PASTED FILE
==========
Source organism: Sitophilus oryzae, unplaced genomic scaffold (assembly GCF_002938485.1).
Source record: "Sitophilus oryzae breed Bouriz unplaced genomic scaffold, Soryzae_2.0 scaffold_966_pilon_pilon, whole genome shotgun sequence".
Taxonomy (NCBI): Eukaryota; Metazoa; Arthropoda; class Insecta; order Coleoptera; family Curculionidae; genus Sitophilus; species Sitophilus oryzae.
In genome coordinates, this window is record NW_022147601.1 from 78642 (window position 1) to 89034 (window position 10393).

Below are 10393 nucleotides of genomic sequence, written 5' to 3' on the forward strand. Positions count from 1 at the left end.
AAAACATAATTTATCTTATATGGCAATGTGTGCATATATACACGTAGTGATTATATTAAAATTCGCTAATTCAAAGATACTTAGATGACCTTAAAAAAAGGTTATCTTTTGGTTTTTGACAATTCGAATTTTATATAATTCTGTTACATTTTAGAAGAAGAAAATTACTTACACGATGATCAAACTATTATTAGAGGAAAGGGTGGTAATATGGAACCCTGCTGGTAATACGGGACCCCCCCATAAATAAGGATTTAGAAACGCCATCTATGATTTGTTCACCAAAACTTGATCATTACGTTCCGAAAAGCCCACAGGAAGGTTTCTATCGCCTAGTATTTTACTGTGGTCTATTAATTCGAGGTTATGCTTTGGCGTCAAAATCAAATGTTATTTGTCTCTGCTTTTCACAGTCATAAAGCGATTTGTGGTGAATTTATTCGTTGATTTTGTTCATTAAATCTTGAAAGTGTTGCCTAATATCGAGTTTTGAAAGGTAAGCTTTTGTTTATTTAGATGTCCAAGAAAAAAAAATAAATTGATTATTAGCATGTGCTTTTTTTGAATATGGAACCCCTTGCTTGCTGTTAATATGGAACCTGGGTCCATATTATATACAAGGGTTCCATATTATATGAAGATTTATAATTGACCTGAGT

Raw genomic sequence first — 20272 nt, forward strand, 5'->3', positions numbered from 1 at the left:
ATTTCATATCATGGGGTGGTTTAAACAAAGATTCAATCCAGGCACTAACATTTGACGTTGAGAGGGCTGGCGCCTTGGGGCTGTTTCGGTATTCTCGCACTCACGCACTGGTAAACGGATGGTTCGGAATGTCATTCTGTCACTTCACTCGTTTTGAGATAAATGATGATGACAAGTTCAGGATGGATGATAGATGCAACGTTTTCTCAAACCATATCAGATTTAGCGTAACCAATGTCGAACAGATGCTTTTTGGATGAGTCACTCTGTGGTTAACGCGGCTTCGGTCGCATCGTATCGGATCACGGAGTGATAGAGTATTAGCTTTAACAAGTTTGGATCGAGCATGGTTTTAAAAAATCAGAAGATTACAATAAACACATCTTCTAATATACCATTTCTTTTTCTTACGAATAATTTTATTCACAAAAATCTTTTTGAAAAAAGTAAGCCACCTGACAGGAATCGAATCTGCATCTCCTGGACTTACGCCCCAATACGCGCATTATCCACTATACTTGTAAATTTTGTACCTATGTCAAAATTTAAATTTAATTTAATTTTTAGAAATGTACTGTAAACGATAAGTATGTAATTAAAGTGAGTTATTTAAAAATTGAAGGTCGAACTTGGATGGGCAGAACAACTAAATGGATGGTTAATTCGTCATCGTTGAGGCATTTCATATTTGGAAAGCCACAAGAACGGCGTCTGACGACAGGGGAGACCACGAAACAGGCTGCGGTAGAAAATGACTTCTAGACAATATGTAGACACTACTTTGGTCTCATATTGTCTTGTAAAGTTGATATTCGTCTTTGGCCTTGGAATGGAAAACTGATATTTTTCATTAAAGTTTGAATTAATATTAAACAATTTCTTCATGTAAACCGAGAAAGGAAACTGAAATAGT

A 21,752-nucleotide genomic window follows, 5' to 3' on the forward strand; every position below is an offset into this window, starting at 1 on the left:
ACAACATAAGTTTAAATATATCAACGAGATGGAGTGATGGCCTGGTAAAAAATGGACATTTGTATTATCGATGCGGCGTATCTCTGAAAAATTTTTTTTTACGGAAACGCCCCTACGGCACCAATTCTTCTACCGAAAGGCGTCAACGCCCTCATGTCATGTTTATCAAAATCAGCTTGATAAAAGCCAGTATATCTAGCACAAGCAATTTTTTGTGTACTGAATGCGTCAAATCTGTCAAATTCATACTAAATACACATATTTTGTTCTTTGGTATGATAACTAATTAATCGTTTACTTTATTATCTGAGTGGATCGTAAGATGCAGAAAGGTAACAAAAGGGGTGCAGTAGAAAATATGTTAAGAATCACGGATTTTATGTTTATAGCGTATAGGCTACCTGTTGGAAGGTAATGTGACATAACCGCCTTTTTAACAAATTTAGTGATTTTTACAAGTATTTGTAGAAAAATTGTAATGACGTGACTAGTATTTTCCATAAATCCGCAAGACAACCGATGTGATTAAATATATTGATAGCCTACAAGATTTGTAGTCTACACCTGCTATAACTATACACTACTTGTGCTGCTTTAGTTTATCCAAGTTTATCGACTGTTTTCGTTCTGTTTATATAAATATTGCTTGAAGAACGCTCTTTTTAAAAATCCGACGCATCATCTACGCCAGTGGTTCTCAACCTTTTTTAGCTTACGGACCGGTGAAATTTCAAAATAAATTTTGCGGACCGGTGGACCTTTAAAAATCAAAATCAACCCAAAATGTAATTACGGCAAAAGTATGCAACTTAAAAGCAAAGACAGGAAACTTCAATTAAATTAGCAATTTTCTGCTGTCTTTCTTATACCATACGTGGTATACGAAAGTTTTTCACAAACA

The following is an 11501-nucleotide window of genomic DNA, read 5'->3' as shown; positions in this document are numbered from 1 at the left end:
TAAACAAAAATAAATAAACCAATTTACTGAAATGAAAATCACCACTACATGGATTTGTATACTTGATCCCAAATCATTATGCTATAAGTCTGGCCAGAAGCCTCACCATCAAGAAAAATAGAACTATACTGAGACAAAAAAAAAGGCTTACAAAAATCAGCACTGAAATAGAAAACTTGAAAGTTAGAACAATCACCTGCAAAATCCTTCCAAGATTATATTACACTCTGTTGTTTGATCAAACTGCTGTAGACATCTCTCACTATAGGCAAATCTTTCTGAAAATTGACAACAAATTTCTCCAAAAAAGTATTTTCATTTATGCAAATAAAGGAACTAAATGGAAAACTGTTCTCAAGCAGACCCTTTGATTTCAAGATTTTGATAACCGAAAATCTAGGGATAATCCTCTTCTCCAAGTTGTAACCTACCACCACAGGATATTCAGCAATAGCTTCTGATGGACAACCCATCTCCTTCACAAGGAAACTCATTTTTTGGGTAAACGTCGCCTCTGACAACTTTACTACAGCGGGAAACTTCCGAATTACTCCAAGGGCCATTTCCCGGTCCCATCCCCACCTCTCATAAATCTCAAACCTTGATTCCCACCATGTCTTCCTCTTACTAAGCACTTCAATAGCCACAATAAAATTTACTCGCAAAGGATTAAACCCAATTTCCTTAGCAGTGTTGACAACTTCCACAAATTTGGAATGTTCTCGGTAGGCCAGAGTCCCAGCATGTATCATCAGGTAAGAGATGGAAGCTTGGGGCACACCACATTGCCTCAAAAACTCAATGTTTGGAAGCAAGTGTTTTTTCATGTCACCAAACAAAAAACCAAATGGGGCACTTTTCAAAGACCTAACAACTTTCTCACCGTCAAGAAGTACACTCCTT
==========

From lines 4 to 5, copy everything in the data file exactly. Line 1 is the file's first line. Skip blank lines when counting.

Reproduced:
In genome coordinates, this window is record NW_022147601.1 from 78642 (window position 1) to 89034 (window position 10393).

Below are 10393 nucleotides of genomic sequence, written 5' to 3' on the forward strand. Positions count from 1 at the left end.